The pot and the goat pen evoke the container image schema—they are images of the human desire to contain and master the nonhuman world. Frammartino’s narrative highlights the autonomous agency of animals that sabotage the human world order. But this destabilization of containment goes hand in hand with the interpretive stance promoted by the film as a whole. At one level, Frammartino’s film explores material life in a rural community in Calabria—from religious practices to the traditional method of charcoal-making—so as to blur the boundary between documentary and fiction film: any strict ontological separation between reality and the fictional events of the narrative is defused. Even more importantly, Frammartino unsettles the idea that film narrative is driven by human interests and goals: through the dog’s or the goats’ apparently spontaneous mischief, the progression of the film is closely coupled with the agency of nonhuman animals. We may wonder how long Frammartino had to shoot to capture the dog removing the wheel chock, or the goat toppling the snail pot in that nonchalant way. But in considering those questions, we are simultaneously in the film’s “world” and outside it, reflecting on the conditions of its production. The narrative thus conveys a sense of entanglement between the human world, including the practice and technology of film, and the foregrounded nonhuman agency. We will see in the next section that this entanglement is closely linked to the film’s formal articulation of temporality.
Affective Form and Temporal Patterning
The latent spatiality of much immersion discourse should not overshadow the role that temporal dynamics play in narrative engagement. After all, the experience of physical immersion itself—when diving, for instance—is patterned in temporal and affective terms. How do we factor in such patterns in developing an account of immersion as entanglement? The relationship between narrativity and temporality is one of the tenets of narrative theory, and has been discussed by such influential commentators as Paul Ricoeur and Harald Weinrich (Ricoeur, 1984; Weinrich, 1985; see Fludernik, 2005). What recent work in cognitive literary studies adds to the picture is that this relationship between time and narrative is fundamentally affective. Narrative is not just the representation of a temporal sequence, it involves the affective articulation of time. Philosopher David Velleman puts this point as follows:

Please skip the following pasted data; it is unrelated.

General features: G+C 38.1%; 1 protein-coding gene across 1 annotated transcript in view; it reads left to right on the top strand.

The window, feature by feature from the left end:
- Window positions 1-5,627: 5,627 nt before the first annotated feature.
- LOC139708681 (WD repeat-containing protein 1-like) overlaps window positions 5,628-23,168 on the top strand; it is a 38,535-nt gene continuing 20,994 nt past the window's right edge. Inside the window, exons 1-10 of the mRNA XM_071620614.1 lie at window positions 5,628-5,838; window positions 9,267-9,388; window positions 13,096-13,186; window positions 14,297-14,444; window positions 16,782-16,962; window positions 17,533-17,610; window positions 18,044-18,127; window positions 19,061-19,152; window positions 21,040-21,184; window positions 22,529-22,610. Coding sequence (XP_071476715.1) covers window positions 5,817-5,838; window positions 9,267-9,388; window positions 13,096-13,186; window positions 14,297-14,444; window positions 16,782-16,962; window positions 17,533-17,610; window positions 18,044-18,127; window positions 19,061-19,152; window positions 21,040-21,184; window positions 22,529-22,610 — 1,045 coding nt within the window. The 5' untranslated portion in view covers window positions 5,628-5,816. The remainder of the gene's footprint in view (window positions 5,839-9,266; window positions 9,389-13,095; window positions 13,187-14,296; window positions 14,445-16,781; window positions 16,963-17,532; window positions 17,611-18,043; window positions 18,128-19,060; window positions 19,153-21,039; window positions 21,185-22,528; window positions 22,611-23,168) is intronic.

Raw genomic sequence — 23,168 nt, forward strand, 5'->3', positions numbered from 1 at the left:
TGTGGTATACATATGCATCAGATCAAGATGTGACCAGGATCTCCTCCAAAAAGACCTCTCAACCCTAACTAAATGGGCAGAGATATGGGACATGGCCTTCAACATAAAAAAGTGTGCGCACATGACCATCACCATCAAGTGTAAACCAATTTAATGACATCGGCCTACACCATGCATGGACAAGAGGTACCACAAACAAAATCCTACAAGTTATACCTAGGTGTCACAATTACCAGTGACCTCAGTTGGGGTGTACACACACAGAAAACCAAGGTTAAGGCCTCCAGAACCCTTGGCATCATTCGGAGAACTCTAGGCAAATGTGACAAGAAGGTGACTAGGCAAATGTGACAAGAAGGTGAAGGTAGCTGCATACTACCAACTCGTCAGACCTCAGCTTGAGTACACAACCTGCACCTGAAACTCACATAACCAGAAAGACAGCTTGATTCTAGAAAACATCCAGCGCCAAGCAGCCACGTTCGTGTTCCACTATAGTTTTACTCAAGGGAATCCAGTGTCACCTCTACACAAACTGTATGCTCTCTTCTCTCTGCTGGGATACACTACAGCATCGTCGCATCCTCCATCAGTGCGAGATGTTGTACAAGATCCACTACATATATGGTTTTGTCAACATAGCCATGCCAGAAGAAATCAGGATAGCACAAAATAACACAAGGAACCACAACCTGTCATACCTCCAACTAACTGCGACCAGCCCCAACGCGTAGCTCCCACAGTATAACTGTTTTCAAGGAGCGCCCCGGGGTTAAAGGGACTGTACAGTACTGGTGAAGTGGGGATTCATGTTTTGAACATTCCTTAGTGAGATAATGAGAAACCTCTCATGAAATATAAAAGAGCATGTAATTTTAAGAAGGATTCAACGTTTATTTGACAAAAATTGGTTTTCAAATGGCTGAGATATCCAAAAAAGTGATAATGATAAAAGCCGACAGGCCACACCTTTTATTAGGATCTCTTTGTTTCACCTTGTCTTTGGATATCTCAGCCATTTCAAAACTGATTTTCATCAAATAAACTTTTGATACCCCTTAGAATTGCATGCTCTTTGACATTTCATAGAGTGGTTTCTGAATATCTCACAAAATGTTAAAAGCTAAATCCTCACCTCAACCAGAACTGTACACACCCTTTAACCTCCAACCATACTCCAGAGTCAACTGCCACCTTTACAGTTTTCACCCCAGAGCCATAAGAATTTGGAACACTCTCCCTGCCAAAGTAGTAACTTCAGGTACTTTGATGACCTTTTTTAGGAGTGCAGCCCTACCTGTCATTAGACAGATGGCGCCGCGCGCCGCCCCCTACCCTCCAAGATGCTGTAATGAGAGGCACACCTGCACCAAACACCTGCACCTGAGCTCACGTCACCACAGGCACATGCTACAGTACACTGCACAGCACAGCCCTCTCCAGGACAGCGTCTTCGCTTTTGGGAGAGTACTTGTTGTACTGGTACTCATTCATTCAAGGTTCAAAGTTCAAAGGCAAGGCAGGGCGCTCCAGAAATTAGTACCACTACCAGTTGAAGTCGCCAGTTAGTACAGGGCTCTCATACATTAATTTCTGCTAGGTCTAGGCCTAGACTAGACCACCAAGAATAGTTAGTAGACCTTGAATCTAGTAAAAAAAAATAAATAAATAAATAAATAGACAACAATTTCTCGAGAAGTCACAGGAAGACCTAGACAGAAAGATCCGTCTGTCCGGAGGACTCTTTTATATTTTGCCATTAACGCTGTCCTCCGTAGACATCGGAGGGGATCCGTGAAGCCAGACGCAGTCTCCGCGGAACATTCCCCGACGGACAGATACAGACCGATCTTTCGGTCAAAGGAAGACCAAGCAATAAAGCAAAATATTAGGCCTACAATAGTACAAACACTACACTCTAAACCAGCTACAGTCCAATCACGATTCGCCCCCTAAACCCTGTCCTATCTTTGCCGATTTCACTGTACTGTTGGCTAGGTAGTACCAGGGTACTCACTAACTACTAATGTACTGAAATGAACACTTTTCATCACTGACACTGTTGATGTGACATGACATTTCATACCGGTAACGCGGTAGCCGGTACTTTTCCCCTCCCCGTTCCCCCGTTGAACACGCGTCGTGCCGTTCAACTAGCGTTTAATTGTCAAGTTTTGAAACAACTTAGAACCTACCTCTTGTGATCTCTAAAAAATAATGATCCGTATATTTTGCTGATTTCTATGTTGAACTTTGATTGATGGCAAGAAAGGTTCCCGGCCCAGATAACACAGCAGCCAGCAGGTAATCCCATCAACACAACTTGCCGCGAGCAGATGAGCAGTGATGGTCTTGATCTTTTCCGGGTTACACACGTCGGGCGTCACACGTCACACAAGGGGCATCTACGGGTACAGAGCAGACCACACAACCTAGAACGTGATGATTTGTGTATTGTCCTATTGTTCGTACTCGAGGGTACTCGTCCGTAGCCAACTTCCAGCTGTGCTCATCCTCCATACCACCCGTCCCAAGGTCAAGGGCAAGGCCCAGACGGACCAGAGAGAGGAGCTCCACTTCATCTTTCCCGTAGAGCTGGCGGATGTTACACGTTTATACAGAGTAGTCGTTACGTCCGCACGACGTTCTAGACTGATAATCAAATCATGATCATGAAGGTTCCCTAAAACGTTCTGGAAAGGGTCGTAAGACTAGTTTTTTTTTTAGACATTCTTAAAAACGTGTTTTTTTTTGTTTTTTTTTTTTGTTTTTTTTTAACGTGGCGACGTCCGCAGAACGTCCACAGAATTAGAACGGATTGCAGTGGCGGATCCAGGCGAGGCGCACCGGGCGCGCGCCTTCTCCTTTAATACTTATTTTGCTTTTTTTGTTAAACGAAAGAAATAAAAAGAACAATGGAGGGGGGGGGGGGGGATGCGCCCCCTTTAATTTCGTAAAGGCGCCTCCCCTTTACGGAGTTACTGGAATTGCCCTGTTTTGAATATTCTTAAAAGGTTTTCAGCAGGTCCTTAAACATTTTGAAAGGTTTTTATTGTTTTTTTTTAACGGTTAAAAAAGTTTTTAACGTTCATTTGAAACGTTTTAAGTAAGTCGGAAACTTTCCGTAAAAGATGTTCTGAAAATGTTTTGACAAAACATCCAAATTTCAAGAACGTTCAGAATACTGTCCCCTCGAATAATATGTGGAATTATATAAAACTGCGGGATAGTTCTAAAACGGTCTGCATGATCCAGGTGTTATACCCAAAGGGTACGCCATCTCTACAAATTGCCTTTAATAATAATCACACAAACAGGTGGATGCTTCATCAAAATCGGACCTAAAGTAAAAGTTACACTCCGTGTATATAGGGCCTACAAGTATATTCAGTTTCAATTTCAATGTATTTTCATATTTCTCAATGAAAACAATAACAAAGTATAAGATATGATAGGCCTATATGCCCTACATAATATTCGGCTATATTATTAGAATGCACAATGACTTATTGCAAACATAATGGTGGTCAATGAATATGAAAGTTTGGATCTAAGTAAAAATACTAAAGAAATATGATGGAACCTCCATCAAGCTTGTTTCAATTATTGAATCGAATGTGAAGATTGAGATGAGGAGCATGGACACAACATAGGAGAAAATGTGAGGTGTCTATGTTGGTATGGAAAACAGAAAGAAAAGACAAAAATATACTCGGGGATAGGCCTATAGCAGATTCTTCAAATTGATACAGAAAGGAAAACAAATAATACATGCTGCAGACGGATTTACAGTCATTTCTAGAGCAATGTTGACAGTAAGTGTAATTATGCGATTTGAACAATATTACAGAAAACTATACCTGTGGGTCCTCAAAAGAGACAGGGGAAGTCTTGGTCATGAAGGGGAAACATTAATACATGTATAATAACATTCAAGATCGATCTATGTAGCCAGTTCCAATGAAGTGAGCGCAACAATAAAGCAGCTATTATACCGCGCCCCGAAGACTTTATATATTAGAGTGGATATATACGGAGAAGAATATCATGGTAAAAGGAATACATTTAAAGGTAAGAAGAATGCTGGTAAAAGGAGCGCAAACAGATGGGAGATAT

A story […] enables its audience to assimilate events, not to familiar patterns of how things happen, but rather to familiar patterns of how things feel. These patterns are not themselves stored in discursive form, as scenarios or stories: they are stored rather in experiential, proprioceptive, and kinesthetic memory—as we might say, in the muscle-memory of the heart. (2003, p. 19)
The key word here is “patterns”: narratives build and elaborate on forms of affective experience, which underlie the representational content of narrative—“how things happen”—and constitute story structure. At a basic level, the macro-form of narrative or its “cadence” (as Velleman calls it) is “the arousal and resolution of affect” (2003, p. 13). But a large number of variations on this basic emotional cadence are possible.
Andrew Reagan and his collaborators (Reagan et al., 2016) have analyzed emotional language in a large corpus of narratives drawn from Project Gutenberg. They processed these narratives with a computer algorithm capable of sentiment analysis—that is, of identifying the patterning of emotion in each of these stories. The analysis shows that narratives tend to be organized around six “basic shapes”, in Reagan and colleagues’ terminology, depending on the affective trajectory traced by different genres: for instance, a constant rise (in prototypical “rags to riches” stories), or a steady downward trajectory (in tragedy), or a sequence of rise, fall, and rise. Narrative form (in this case, genre) is aligned with emotional dynamics that develop in the course of the narrative, as Reagan et al.’s sentiment analysis suggests, and thus unfold during the audience’s temporal engagement with the text. The take-away is, from my perspective, less Reagan’s typology than the suggestion that narrative is organized according to a recognizable affective-temporal logic. This logic is an elaboration of Velleman’s “arousal and resolution of affect”.